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Phone On Your Belt Brings Radiation To Liver And Kidneys
Leaving a mobile phone clipped to your waist leads to a hotspot of radiation being pumped into the liver and kidneys.
Yet thousands of people are now attaching mobiles to their belts as they switch to hands-free kits thinking they are safer.
The changeover came after the Sunday Mirror warned that the brain can be affected by harmful rays if users spend too long with their mobiles clamped to their ear.
Yet a new series of tests we exclusively commissioned, have revealed that using a phone while it is clipped to your belt could be even more dangerous.
Tests on a dummy torso packed with chemicals designed to mimic the body showed the area around the liver and kidneys being flooded with energy.
The bright red area is the spot nearest the mobile phone's antenna and earpiece.
Alasdair Philips, of the consumer group Powerwatch, said: "We could be looking at a health time bomb waiting to explode.
"There is concern that they may intensify radiation exposure to the ear canal. Using a hands-free kit and making a call with a mobile phone clipped to your belt also means the phone will generally be working at a higher power level.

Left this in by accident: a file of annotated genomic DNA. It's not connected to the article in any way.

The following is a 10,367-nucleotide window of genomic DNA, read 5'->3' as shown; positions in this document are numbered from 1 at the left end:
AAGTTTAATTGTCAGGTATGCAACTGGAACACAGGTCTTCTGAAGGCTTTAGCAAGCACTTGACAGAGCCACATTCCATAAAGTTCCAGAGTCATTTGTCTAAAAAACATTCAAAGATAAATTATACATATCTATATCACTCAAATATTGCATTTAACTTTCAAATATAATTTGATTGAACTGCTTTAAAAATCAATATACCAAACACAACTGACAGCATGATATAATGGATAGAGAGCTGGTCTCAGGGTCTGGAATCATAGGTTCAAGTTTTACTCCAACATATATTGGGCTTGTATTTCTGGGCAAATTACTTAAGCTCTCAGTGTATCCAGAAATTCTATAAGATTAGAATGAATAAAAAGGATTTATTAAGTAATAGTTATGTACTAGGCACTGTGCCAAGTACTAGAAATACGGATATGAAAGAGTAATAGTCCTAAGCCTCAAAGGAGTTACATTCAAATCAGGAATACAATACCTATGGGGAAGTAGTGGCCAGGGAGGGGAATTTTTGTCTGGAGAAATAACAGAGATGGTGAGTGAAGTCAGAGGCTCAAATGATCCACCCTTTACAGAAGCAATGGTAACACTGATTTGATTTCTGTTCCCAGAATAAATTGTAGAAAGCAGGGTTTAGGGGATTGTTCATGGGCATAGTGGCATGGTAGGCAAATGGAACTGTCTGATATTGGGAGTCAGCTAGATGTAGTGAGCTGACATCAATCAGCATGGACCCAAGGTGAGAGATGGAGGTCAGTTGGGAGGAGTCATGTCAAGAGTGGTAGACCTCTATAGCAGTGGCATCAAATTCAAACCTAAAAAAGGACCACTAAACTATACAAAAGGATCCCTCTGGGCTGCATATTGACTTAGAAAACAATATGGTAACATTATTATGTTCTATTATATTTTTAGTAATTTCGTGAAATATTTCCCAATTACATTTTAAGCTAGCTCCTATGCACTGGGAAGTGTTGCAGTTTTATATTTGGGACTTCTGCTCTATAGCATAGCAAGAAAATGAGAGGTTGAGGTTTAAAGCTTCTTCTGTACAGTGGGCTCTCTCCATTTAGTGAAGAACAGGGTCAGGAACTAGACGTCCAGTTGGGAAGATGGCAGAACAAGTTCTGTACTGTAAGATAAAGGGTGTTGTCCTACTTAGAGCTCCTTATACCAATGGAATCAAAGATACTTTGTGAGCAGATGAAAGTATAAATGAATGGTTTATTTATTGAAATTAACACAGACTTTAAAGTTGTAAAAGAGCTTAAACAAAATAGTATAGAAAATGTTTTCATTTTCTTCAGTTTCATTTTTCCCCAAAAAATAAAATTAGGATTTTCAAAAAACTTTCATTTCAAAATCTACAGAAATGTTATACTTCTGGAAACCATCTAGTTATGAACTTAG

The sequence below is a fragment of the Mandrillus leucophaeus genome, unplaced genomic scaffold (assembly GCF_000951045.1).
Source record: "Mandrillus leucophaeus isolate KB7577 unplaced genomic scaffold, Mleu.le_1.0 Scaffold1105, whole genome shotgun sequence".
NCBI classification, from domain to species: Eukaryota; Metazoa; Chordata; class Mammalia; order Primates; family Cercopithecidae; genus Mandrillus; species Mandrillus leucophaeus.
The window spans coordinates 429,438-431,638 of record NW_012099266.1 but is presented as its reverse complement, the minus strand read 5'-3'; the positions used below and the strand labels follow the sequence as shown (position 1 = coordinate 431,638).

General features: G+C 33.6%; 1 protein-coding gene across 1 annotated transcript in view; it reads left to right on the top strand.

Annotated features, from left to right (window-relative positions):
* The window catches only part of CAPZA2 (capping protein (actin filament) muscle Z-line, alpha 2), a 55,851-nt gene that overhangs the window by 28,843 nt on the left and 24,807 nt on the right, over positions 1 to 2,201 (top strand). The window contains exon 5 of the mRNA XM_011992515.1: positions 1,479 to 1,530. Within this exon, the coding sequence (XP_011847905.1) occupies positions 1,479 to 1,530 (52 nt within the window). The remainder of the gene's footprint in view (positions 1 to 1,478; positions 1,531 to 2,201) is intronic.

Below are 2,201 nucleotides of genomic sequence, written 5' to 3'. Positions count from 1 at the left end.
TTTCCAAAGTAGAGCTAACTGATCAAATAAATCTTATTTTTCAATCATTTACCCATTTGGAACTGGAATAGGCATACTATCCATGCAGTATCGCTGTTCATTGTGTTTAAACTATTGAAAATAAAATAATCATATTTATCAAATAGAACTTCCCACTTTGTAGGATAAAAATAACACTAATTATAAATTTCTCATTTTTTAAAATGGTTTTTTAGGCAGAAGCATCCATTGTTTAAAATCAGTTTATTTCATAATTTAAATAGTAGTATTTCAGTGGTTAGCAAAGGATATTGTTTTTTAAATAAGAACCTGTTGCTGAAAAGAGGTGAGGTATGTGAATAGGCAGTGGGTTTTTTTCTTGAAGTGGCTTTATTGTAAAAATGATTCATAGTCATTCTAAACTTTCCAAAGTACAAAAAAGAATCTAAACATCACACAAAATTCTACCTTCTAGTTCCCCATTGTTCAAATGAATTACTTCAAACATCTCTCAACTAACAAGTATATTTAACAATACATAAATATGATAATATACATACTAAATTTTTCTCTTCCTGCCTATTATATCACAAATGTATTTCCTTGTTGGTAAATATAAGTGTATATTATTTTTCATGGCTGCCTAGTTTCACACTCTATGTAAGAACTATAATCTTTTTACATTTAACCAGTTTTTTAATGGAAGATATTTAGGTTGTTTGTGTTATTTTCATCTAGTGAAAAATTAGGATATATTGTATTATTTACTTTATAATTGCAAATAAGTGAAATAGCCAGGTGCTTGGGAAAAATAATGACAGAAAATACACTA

"That's because it is generally harder to transmit from waist-height than head-height. But there's a lot of body tissue in that area which has good conductivity and absorbs radiation more quickly than the head.
"The risk would be to the organs which are situated in that part of the body - the liver and the kidneys.
He added: "When a call comes in, people with hands-free kits should unhook their phone and hold it about a metre away from their body.
"And even if the phone is only on standby, if it is clipped on to your belt, you should make sure it's not in the same place."
"People who use hands-free kits tend to spend more time on the phone because they think they are safer. But not only does the body absorb more radiation than the head, the phone has to work harder to pick up a signal if it is down by the waist, so it kicks out more radiation."
A spokesman for the Federation Of The Electronics Industry, which represents mobile phone makers, said any safety worries were always taken seriously.
But he added: "There is no substantive evidence against mobile phones."
A spokesman for mobile phone company Orange agreed. "There's no substantiated evidence which makes a link between using mobile hand sets and long-term health risks," he said.